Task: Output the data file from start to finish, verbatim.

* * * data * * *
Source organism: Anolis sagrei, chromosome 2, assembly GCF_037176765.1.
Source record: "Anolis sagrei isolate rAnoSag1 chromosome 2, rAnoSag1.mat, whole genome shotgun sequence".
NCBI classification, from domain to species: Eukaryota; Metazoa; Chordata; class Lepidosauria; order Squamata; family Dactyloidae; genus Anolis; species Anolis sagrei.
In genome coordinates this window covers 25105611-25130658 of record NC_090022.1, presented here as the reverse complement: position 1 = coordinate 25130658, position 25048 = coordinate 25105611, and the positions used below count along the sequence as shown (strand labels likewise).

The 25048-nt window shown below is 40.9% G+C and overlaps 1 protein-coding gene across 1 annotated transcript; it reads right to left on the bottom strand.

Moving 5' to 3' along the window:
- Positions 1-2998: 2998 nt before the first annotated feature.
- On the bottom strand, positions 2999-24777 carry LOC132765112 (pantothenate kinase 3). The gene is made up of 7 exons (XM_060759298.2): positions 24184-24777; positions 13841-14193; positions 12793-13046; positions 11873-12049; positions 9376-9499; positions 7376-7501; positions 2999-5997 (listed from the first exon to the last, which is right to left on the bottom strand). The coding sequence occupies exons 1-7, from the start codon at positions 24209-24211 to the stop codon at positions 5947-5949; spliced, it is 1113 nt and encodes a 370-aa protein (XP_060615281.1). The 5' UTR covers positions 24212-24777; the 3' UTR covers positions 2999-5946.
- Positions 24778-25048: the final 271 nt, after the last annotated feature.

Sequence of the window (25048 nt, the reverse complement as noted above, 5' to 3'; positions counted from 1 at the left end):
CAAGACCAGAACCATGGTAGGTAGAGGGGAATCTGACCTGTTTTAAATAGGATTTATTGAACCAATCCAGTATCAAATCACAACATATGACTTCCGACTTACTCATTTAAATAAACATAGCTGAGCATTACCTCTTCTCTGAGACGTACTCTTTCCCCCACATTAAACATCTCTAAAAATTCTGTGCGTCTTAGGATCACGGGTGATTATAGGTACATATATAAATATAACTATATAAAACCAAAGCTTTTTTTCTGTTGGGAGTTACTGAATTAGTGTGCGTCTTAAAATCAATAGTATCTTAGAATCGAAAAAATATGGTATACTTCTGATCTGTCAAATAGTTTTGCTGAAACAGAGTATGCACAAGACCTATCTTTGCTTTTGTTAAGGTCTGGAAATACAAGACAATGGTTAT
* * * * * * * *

Source organism: Anolis sagrei, chromosome 2, assembly GCF_037176765.1.
Source record: "Anolis sagrei isolate rAnoSag1 chromosome 2, rAnoSag1.mat, whole genome shotgun sequence".
NCBI classification, from domain to species: Eukaryota; Metazoa; Chordata; class Lepidosauria; order Squamata; family Dactyloidae; genus Anolis; species Anolis sagrei.
In genome coordinates this window covers 25105611-25130658 of record NC_090022.1, presented here as the reverse complement: position 1 = coordinate 25130658, position 25048 = coordinate 25105611, and the positions used below count along the sequence as shown (strand labels likewise).

The 25048-nt window shown below is 40.9% G+C and overlaps 1 protein-coding gene across 1 annotated transcript; it reads right to left on the bottom strand.

Moving 5' to 3' along the window:
- Positions 1-2998: 2998 nt before the first annotated feature.
- On the bottom strand, positions 2999-24777 carry LOC132765112 (pantothenate kinase 3). The gene is made up of 7 exons (XM_060759298.2): positions 24184-24777; positions 13841-14193; positions 12793-13046; positions 11873-12049; positions 9376-9499; positions 7376-7501; positions 2999-5997 (listed from the first exon to the last, which is right to left on the bottom strand). The coding sequence occupies exons 1-7, from the start codon at positions 24209-24211 to the stop codon at positions 5947-5949; spliced, it is 1113 nt and encodes a 370-aa protein (XP_060615281.1). The 5' UTR covers positions 24212-24777; the 3' UTR covers positions 2999-5946.
- Positions 24778-25048: the final 271 nt, after the last annotated feature.

Sequence of the window (25048 nt, the reverse complement as noted above, 5' to 3'; positions counted from 1 at the left end):
CAAGACCAGAACCATGGTAGGTAGAGGGGAATCTGACCTGTTTTAAATAGGATTTATTGAACCAATCCAGTATCAAATCACAACATATGACTTCCGACTTACTCATTTAAATAAACATAGCTGAGCATTACCTCTTCTCTGAGACGTACTCTTTCCCCCACATTAAACATCTCTAAAAATTCTGTGCGTCTTAGGATCACGGGTGATTATAGGTACATATATAAATATAACTATATAAAACCAAAGCTTTTTTTCTGTTGGGAGTTACTGAATTAGTGTGCGTCTTAAAATCAATAGTATCTTAGAATCGAAAAAATATGGTATACTTCTGATCTGTCAAATAGTTTTGCTGAAACAGAGTATGCACAAGACCTATCTTTGCTTTTGTTAAGGTCTGGAAATACAAGACAATGGTTAT